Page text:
On site and insight : a reading of the Castle of Perseverance and its staging diagram in situ
Wilkinson, Maryse (Micky)
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The manuscript of the medieval morality play The Castle of Perseverance contains an illustration commonly understood as the earliest example of a medieval stage plan. Yet The Castle is an allegory, an extended metaphor, the meaning of which comes from the exegetical tradition. Medieval drama is didactic, and education, like exegesis and metaphor, operates on many levels. The Castle plays on the meaning of “play:” to read it solely as a play is to read merely the first level of meaning. This thesis considers The Castle not in its usual dramatic context but in that of devotional literature: specifically, exegesis, mysticism, and the monastic practice of lectio divina, “divine reading.” It focuses on the text and diagram as the verbal and visual illustration of classical and biblical metaphors: among these, the pilgrimage of life, the castle of the mind, the treasure chest of the heart, and the river of the soul. Gregory the Great’s Moralia in Job is discussed as the likeliest source of the metaphors found in The Castle; the Moralia serves as an exemplar of allegory as a systematic metaphor and a metaphoric system. The Castle allegorizes and actualizes an abstraction, the process of temptation; depicting the mind as a stage on which players become “prayers.” Morality plays concern the ethics of salvation: one is the sum of one’s choices. Thus, the manuscript’s goal is to foster contemplation or “Christian Socratism,” the examination of conscience, as a prerequisite to salvation and the mystical union with God.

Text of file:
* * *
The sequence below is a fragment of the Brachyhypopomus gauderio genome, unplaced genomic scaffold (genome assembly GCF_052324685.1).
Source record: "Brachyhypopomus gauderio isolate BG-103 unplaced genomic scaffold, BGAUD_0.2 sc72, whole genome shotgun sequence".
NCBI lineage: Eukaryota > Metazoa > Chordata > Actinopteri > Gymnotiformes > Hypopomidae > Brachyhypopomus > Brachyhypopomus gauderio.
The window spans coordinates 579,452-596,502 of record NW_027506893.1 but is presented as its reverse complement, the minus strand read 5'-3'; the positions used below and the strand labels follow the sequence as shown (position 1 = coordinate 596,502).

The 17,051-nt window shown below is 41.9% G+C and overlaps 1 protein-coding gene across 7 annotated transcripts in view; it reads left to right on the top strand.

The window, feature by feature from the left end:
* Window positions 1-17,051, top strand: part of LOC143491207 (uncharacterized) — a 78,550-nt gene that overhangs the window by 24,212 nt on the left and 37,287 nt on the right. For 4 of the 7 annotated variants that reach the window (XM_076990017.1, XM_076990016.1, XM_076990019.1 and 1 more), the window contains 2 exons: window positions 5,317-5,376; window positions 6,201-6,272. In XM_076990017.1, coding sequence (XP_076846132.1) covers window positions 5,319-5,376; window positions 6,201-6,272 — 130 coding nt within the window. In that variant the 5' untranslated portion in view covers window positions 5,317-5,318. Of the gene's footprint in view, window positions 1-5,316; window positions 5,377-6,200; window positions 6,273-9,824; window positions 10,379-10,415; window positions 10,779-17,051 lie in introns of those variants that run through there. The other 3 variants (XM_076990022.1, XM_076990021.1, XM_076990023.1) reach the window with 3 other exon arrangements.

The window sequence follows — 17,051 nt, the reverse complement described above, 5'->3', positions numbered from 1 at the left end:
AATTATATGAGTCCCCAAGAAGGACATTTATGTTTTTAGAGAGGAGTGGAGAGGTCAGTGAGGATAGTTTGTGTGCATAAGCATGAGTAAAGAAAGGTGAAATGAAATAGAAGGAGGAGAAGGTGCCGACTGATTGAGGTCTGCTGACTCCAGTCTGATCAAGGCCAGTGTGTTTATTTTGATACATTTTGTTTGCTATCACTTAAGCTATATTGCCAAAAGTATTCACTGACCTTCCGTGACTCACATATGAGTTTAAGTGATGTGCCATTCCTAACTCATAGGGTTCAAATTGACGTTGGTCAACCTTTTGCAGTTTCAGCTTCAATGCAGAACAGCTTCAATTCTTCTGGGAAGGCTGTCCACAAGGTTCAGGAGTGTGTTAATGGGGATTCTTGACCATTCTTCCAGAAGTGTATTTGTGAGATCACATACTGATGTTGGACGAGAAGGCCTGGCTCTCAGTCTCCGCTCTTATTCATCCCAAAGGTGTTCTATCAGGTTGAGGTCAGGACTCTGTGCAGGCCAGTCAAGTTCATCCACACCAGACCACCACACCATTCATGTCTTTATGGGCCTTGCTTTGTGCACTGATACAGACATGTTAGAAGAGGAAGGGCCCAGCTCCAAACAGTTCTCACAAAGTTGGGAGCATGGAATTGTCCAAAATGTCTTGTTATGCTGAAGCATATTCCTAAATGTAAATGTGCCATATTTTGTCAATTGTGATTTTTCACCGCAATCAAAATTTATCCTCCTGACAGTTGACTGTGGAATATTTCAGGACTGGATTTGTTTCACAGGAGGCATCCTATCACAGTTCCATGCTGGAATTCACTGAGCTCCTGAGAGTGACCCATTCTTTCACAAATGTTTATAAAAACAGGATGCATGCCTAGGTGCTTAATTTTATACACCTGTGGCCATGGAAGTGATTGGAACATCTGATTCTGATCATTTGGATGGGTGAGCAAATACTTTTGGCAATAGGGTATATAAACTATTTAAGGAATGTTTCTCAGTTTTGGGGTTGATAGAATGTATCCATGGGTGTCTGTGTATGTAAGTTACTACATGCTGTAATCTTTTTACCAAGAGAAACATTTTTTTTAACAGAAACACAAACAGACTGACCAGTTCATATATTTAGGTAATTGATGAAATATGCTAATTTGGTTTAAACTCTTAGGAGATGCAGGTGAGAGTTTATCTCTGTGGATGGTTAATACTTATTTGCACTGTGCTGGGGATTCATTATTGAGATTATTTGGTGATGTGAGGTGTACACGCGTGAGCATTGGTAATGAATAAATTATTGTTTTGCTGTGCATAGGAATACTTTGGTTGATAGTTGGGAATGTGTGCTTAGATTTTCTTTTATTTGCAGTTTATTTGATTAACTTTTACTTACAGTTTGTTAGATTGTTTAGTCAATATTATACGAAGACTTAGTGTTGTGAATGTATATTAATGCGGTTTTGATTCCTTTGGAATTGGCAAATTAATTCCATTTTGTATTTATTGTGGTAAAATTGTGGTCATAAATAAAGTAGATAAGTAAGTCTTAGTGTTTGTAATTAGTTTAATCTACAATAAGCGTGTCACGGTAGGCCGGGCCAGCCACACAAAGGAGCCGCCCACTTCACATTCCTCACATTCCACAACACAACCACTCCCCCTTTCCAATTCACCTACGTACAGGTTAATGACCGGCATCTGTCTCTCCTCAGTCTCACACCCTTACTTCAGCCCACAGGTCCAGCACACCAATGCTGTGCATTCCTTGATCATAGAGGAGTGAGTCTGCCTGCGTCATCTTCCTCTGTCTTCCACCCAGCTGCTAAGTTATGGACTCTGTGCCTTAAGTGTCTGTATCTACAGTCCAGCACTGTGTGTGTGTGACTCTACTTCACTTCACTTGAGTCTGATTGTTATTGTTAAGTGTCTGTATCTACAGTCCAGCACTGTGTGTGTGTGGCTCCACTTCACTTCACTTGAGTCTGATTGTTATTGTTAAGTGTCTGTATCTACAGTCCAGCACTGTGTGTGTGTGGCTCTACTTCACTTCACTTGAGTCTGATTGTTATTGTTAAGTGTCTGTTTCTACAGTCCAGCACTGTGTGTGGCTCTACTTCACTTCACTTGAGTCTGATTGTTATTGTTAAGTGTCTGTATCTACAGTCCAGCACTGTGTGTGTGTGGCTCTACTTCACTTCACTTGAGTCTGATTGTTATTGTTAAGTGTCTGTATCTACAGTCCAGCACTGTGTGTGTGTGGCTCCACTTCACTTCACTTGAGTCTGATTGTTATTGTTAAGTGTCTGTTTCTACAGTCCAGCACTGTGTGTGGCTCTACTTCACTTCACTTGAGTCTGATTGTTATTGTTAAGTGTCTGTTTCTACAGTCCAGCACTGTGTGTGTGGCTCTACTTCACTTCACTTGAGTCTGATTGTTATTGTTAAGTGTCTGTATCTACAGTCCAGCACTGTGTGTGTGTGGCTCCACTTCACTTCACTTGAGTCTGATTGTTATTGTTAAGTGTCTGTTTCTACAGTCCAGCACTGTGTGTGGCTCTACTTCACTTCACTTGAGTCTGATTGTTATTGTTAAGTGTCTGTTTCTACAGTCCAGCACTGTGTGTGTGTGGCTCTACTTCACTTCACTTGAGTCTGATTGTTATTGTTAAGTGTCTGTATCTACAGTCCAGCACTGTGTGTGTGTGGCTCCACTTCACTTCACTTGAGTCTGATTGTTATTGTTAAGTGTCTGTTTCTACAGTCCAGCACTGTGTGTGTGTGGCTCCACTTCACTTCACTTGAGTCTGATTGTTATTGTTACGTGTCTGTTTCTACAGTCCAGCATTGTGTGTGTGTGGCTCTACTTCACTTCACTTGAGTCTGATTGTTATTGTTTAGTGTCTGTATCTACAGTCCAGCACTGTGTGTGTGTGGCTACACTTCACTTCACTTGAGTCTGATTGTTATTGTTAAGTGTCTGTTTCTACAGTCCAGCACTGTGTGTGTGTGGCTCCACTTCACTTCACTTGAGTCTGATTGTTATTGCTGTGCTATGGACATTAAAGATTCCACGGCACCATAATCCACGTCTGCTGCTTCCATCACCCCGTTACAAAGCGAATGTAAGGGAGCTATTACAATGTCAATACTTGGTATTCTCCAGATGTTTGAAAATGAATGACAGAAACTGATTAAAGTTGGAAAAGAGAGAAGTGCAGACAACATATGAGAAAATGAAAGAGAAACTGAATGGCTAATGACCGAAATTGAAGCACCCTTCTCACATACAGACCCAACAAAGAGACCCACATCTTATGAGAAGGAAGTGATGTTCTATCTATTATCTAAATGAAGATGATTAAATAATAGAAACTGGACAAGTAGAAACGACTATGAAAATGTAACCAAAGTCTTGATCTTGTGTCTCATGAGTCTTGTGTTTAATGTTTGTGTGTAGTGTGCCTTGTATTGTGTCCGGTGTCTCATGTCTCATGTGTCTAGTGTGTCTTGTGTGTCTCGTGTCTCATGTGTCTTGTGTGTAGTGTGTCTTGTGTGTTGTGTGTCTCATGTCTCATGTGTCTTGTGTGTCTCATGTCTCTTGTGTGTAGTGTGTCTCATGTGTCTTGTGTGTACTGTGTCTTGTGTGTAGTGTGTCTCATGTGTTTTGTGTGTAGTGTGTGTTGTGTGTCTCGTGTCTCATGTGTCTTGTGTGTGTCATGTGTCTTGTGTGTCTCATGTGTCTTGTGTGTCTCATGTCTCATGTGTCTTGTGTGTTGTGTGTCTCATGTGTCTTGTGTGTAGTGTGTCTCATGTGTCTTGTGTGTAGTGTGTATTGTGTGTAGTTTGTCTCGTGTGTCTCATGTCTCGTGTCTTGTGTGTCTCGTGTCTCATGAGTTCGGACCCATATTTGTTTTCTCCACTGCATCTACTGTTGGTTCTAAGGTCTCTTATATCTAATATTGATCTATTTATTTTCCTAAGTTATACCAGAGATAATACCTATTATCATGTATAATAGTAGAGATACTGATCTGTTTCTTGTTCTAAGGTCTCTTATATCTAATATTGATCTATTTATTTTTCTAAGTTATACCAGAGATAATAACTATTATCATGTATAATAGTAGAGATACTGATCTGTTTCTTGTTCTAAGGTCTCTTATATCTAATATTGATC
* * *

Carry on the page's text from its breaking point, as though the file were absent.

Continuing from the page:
DegreeMaster of Arts (M.A.)
SupervisorParkinson, David J.
Copyright DateOctober 2007
battle of the virtues and vices